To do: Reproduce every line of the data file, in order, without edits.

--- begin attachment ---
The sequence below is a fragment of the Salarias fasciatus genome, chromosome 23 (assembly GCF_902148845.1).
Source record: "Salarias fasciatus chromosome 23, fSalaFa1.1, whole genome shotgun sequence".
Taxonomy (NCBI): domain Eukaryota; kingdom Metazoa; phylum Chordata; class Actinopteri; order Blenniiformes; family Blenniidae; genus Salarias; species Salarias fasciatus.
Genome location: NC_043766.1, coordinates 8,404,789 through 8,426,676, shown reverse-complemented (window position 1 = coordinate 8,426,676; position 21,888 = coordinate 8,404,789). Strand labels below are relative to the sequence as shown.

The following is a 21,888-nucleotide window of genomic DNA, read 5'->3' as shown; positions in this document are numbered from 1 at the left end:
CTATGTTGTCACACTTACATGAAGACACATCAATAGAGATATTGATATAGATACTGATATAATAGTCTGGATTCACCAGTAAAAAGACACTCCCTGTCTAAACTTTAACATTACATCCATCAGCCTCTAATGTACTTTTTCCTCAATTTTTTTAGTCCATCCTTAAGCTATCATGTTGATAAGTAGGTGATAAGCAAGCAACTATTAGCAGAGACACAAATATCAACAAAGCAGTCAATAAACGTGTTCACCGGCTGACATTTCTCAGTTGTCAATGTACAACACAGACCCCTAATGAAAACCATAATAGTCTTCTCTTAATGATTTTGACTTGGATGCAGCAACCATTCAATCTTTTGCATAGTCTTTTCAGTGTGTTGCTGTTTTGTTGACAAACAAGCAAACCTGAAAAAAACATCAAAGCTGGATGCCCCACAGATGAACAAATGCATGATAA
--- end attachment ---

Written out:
The sequence below is a fragment of the Salarias fasciatus genome, chromosome 23 (assembly GCF_902148845.1).
Source record: "Salarias fasciatus chromosome 23, fSalaFa1.1, whole genome shotgun sequence".
Taxonomy (NCBI): domain Eukaryota; kingdom Metazoa; phylum Chordata; class Actinopteri; order Blenniiformes; family Blenniidae; genus Salarias; species Salarias fasciatus.
Genome location: NC_043766.1, coordinates 8,404,789 through 8,426,676, shown reverse-complemented (window position 1 = coordinate 8,426,676; position 21,888 = coordinate 8,404,789). Strand labels below are relative to the sequence as shown.

The following is a 21,888-nucleotide window of genomic DNA, read 5'->3' as shown; positions in this document are numbered from 1 at the left end:
CTATGTTGTCACACTTACATGAAGACACATCAATAGAGATATTGATATAGATACTGATATAATAGTCTGGATTCACCAGTAAAAAGACACTCCCTGTCTAAACTTTAACATTACATCCATCAGCCTCTAATGTACTTTTTCCTCAATTTTTTTAGTCCATCCTTAAGCTATCATGTTGATAAGTAGGTGATAAGCAAGCAACTATTAGCAGAGACACAAATATCAACAAAGCAGTCAATAAACGTGTTCACCGGCTGACATTTCTCAGTTGTCAATGTACAACACAGACCCCTAATGAAAACCATAATAGTCTTCTCTTAATGATTTTGACTTGGATGCAGCAACCATTCAATCTTTTGCATAGTCTTTTCAGTGTGTTGCTGTTTTGTTGACAAACAAGCAAACCTGAAAAAAACATCAAAGCTGGATGCCCCACAGATGAACAAATGCATGATAA